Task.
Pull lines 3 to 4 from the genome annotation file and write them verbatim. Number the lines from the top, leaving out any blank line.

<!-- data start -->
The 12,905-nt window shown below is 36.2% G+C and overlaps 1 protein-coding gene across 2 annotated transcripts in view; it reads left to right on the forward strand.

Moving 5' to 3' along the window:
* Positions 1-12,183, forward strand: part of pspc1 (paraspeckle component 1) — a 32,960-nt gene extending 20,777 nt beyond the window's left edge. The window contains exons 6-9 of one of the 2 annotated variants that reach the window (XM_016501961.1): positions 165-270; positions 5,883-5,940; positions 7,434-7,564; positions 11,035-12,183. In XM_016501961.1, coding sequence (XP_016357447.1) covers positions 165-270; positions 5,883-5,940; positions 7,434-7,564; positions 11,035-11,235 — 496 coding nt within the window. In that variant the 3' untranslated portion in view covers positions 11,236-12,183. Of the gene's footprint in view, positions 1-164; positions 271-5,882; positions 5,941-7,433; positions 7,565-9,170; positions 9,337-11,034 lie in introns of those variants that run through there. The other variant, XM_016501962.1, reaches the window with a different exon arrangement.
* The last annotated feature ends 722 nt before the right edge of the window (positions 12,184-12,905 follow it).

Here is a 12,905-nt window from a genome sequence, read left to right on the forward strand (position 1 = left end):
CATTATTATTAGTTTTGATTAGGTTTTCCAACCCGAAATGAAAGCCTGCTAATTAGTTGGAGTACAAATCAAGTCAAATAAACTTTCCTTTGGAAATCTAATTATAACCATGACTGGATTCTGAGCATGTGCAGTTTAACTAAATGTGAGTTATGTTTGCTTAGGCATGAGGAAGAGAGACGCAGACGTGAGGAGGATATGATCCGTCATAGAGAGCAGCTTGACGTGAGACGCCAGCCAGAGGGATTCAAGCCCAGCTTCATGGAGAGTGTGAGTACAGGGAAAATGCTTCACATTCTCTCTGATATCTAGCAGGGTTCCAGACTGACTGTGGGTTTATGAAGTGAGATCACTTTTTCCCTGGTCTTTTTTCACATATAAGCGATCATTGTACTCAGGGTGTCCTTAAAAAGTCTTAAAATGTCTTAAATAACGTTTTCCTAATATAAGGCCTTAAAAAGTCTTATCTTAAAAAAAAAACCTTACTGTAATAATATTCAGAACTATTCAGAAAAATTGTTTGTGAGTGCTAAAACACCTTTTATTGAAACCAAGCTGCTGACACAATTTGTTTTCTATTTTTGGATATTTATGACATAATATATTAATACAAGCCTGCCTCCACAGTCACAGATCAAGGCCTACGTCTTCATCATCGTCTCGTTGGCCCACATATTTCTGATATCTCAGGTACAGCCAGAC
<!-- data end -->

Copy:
* Positions 1-12,183, forward strand: part of pspc1 (paraspeckle component 1) — a 32,960-nt gene extending 20,777 nt beyond the window's left edge. The window contains exons 6-9 of one of the 2 annotated variants that reach the window (XM_016501961.1): positions 165-270; positions 5,883-5,940; positions 7,434-7,564; positions 11,035-12,183. In XM_016501961.1, coding sequence (XP_016357447.1) covers positions 165-270; positions 5,883-5,940; positions 7,434-7,564; positions 11,035-11,235 — 496 coding nt within the window. In that variant the 3' untranslated portion in view covers positions 11,236-12,183. Of the gene's footprint in view, positions 1-164; positions 271-5,882; positions 5,941-7,433; positions 7,565-9,170; positions 9,337-11,034 lie in introns of those variants that run through there. The other variant, XM_016501962.1, reaches the window with a different exon arrangement.
* The last annotated feature ends 722 nt before the right edge of the window (positions 12,184-12,905 follow it).